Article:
Build Your Fan-base

Once a web presence is established, it’s time to build a fan-base. Cloverdayle recommends artists begin with personal friends, families and mailing lists. “Relationships are the most important thing,” says Chad Hamar of networking in the industry. He shared that they began by contacting their immediate circles and encouraged close family and friends to share their love of Cloverdayle with their contacts by mouth, email, tweeting, liking and posting. Once these contacts were visible through Cloverdayle’s various platforms, the country duo was able to interact with new fans on a more personal basis to foster those relationships and encourage further fan-base growth. They mainly do this through Twitter, Facebook and at their concerts. In addition to networking through close relationships, Cloverdayle was also sure to collect fan contact information at concerts. Having a fan email list can go a long way in keeping fans engaged with concert updates, contests and other promotional information.

Related Article: Part 2 of “Cloverdayle on Networking in the Music Industry”

By Marzee Dyer
Cloverdayle Interview: Feb 10, 2012
“Steve is the fourth best producer I have ever worked with. . . the other three? One is washed-up, one is retired, and the other is no longer with us.” – Jimmie Haskell, Three-time Grammy-winner and five-time Emmy-winning string arranger and composer.

I sat down with music producer, Steve Sundholm this week, gleaning his studio insights on working in the music industry. He works with some of the biggest names in the industry, like Cee-Lo Green, Carrie Underwood, Ryan Tedder of One Republic, Randy Jackson, even Madonna. Sundholm has spent the past seven years producing in Los Angeles, the last two of them as Chief Engineer of the world renowned Nightbird Studios at the Sunset Marquis. Trading LA for Portland, Ore., Steve Sundholm is now mixing it up at Kung Fu Bakery, a recording studio on thirty sixth and Southeast Division.

Carrie Underwood, Steve Sundholm, Ryan Tedder (One Republic), Craig Durrance, Zac Maloy

From Left to right: Carrie Underwood, Steve Sundholm, Ryan Tedder (One Republic), Craig Durrance, Zac Maloy

Sound has been key in Sundholm’s career, and is the ruling force of any producer’s work. Still, he revealed that while all producers are dedicated to sound, production styles vary as much as albums do. No two producers are alike. This is something artists need to take into consideration when preparing to record. As many musicians know, the producer holds power in the studio, not the artist. If an artist wants to have any control over the production of their album, they need to ensure production quality by finding the right producer. Steve Sundholm provided some key tips to help artists choose the right producer:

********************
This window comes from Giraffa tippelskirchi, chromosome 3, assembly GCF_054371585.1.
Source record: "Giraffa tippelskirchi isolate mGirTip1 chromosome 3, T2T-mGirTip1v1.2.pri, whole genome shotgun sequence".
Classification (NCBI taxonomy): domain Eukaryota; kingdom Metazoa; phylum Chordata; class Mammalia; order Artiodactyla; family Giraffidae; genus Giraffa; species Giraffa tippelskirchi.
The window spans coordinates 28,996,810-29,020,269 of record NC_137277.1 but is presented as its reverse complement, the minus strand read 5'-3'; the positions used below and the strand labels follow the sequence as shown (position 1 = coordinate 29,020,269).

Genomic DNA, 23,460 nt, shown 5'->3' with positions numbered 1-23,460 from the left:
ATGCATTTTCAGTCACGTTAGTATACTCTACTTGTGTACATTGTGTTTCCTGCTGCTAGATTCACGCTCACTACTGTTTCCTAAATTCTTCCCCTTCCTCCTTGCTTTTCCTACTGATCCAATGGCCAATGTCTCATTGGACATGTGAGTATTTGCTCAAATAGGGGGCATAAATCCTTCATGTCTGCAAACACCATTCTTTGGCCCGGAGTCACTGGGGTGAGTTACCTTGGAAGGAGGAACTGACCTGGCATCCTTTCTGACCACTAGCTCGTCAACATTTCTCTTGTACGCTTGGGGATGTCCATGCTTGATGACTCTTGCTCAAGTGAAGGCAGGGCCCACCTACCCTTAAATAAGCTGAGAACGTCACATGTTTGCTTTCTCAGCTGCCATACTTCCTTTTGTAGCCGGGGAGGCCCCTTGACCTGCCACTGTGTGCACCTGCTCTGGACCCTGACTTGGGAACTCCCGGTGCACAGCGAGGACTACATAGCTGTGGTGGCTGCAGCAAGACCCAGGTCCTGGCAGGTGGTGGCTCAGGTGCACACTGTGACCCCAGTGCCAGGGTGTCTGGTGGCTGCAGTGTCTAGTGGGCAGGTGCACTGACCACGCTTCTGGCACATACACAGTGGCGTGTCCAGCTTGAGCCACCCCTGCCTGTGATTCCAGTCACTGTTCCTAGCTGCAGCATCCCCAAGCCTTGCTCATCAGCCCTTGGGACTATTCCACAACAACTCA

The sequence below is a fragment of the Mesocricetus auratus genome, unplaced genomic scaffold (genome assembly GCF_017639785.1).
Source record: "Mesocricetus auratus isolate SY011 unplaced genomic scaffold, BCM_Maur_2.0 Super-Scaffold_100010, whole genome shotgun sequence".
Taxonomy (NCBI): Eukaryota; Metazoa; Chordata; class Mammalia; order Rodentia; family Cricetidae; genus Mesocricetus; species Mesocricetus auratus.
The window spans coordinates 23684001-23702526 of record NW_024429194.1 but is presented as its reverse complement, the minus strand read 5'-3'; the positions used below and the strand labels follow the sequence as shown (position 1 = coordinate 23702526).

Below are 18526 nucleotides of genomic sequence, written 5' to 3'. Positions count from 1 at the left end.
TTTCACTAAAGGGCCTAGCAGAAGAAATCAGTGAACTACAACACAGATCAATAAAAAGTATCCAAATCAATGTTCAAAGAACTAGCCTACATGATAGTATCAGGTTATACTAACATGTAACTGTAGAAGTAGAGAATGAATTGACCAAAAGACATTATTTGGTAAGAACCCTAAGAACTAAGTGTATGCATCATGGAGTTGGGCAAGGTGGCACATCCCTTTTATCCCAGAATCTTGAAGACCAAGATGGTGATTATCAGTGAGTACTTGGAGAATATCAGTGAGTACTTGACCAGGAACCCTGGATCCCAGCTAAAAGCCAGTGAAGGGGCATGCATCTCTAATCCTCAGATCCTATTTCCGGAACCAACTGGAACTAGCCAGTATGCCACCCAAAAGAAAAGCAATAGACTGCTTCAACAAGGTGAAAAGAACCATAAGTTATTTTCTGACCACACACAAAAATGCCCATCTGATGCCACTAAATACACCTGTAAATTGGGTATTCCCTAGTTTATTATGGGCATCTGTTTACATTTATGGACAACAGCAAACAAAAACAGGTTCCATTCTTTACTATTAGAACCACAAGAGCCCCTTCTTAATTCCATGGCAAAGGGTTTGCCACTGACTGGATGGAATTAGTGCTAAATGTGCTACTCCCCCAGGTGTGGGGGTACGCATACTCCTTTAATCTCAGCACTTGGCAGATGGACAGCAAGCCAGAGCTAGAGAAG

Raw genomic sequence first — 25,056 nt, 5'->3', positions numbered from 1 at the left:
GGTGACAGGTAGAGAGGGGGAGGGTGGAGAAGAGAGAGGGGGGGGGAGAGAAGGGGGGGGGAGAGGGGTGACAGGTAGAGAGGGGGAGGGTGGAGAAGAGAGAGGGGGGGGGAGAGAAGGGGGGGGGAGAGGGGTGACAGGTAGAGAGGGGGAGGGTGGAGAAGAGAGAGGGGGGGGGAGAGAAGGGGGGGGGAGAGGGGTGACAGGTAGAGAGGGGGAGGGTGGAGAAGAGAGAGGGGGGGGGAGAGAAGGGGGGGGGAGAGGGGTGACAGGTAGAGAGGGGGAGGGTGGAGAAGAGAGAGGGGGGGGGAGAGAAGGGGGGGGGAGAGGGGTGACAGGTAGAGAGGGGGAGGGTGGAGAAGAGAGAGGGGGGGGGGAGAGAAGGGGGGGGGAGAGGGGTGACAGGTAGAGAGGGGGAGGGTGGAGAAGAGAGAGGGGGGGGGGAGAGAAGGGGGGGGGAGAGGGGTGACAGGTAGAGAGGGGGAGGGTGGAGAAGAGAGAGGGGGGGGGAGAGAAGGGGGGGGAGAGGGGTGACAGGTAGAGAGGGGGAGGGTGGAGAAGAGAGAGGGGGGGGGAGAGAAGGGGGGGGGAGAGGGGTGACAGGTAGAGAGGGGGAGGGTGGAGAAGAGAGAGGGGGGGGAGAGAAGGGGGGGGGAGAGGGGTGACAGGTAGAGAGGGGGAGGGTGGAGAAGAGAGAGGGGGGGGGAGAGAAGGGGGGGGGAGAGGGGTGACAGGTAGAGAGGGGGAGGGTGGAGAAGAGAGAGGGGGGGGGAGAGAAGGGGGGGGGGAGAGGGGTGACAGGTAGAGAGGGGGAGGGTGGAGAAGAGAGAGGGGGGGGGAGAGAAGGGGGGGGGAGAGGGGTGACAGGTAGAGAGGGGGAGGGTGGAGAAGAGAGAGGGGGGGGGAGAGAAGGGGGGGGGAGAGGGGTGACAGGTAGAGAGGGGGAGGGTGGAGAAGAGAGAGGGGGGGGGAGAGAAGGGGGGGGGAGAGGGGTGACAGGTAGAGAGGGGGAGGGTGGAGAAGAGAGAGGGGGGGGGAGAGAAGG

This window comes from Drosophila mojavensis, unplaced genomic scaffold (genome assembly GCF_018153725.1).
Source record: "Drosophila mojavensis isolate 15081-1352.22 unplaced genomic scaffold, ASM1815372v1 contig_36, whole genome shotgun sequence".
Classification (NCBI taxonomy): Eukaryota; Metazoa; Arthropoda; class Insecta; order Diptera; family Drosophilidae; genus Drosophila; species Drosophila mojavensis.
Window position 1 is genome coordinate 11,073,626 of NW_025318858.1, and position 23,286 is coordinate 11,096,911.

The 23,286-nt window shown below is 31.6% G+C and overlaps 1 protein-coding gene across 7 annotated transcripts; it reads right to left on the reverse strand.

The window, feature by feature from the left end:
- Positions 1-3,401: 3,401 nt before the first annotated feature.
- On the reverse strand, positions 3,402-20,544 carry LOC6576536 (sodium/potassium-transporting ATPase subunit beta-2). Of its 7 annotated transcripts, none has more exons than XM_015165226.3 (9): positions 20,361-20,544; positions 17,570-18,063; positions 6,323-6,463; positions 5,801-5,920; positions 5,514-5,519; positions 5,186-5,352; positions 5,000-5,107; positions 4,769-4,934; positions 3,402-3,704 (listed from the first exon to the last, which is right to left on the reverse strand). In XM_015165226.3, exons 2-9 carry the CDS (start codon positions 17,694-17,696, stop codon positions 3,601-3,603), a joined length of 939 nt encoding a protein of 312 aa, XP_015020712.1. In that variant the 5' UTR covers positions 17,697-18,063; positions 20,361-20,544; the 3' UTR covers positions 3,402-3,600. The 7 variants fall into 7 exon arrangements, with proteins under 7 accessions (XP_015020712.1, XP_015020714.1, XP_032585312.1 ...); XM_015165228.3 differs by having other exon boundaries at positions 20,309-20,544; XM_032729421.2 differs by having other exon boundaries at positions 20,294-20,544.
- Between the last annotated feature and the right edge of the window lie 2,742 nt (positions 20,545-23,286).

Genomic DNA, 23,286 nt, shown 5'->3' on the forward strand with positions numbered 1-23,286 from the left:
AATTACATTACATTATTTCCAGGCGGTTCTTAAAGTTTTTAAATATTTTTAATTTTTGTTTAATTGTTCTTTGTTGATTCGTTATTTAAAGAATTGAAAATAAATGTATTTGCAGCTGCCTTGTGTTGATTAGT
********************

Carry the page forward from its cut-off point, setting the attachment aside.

Understand your producer’s process

Each producer develops their own creative process. Some mix, engineer, and produce in stages. Others, like Steve Sundholm, do it all at once. There are producers who like to have the entire band record together, while others prefer to record and perfect each instrument independently. Each method has its own pros and cons. Decide how you want to work and find a producer who meets that.

Learn about the producer’s specialty

There are many different types of producers. Sundholm explains that a worthwhile producer is, “great at something and focuses on that.” Some are musicians and specialize in specific instruments, often focusing on those instruments in their recordings. There are producers who, because they aren’t biased towards a particular instrument, are more interested in the overall sound. Some producers are phenomenal arrangers. Others are what Steve Sundholm calls, “Vibey Producers,” producers who don’t necessarily know music, but know when something’s good. “They’re really good at helping creative people relax or saying just the right thing to get something out of them,” said Sundholm. Know what you’re looking for in your final product, and find a producer who specializes in it.

Know their work